Two days before the opening night at the ICA, I watched a rehearsal of The Oracle (Because We're Here), 'They'll never make it' I thought. The company was still struggling with the pipe sets, still making up new movements. The director was screaming that they'd better get moving because he was hyperventilating and would probably faint on stage. Another performer was complaining. "For fuck's sake, why do you have to make all that noise?' All of them were nursing cuts from climbing in and out of metal tubing, and the plastic pipe constructions kept falling apart. What had sounded like an intriguing idea - the creation of a modern Oracle, a place where travellers had originally met, ideas were exchanged and transformed into actions - seemed to fall apart in the reality of the rehearsal.
However, as the stage lights brightened in the theatre, the performance came together with magical precision. Everything worked on cue: movement, music, lights, dry ice. The polished metal tubes shot geometric light patterns into the audience. The plastic pipes snapped smoothly together like good plumbing. No-one (on stage) swooned. An integral part of The Oracle involves actots instructing each other by speaking through plastic tubes, their commands and tones mutated by the continuously changing length of pipe. What short-circuited in rehearsal was miraculously communicated on stage.
In its current manifestation, Station House Opera is a group of artists, actors, sound and light technicians and a trapeze artist/sculptor. The five performers combine acting, pedestrian movement, and racing round the stage, with the construction of organic shapes from pieces of metal and plastic tubing which emit music, lights and smoke. The trapeze artist is lowered and raised from the ceiling in a harness that looks like a parachutist's or an electric chair in a tin can. The company have always used unusual props - bricks, cranes, towers, wardrobes - that are explored, constructed and deconstructed in both predicatable and bizarre ways, the objects transformed by their roles into mutable sculptures, performers rather than materials. The result is surreal and comical, a set that is constantly changing from science fiction to Fritz Lang-industrial to Sesame Street.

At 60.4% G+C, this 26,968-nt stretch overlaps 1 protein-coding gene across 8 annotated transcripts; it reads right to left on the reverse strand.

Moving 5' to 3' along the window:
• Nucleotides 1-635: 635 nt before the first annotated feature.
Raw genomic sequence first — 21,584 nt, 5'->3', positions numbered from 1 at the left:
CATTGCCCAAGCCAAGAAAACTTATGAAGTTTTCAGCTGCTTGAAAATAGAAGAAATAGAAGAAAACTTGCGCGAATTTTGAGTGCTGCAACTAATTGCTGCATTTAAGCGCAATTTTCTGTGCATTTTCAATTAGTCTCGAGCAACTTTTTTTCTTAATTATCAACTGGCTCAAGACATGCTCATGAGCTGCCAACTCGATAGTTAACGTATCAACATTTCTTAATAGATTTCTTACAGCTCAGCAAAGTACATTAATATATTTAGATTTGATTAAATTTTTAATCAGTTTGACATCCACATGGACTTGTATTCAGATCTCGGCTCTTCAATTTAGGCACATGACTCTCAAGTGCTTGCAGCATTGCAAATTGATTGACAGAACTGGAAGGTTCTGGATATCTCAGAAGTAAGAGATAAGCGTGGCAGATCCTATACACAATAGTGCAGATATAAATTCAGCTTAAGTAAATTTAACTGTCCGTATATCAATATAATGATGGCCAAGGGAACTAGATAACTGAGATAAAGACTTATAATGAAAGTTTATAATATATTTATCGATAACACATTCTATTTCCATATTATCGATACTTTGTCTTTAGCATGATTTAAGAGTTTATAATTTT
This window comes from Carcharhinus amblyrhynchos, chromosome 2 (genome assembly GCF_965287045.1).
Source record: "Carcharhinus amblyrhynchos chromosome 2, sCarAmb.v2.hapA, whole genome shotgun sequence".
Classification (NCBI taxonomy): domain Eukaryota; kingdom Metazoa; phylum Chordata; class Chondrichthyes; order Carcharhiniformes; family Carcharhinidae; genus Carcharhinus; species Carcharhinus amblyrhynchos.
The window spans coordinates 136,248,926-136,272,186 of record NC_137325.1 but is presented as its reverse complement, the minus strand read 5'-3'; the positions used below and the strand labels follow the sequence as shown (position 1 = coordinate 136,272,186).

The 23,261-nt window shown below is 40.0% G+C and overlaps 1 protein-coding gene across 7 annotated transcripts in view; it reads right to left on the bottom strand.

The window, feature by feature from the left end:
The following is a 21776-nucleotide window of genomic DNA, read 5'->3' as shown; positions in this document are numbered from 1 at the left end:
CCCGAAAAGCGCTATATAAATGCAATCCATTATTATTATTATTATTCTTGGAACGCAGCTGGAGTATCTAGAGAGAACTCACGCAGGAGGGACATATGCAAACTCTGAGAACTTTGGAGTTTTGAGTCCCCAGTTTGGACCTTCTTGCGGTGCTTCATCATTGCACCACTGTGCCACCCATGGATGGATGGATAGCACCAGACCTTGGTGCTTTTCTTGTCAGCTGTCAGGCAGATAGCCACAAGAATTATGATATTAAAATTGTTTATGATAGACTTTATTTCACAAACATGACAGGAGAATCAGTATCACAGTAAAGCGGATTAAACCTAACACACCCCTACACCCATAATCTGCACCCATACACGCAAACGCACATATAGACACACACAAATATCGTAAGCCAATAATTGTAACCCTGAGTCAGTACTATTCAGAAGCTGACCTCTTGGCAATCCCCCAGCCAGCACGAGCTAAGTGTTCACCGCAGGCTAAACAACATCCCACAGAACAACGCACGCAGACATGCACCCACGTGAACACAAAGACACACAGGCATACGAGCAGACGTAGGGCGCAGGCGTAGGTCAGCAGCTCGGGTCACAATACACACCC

But when the performance ended, I was left wondering what the conclusion was, or if indeed it was the conclusion and not the intermission. What julian Maynard Smith, the director, had explained to me: that their work was not meant to be read as narrative, that the performers are not acting as anything other than themselves, that the viewer was meant to respond as one would to a sculpture or painting that moved, was accurate, but became too tedious for my post-MTV attention span. The humans on stage were as scrubbed of emotion as the pipes were polished - beautiful, architectural and comical in the beginning, and robotic and difficult to watch after some time. Eventually all the running around the stage, the non-stop building and rebuilding was distracting from the movement of the piece.
What The Oracle does communicate is the way in which people follow instructions to the point of idiocy. The way commands disintegrate into a game of Chinese Whispers. The piece ends with each of the performers sitting in an unbroken circle like the worm ouroborous, each one simultaneously speaking into a plastic pipe attached to their neighbour's ear. The buzz and hum of their barely audible voices grows louder and less comprehensible until the lights go down. One assumes that they're simply repeating what they've heard without reacting to it.
Although The Oracle seems to ask political questions about conformity, it avoids a real confrontation with any issue by not straying from the metaphorical. While illustrating sheep-like behaviour, they never show the struggles of the voluntary or involuntary iconoclast. None of the cast members break any moulds, all British and all variations of white, and on stage they are the obedient robots they are told to be.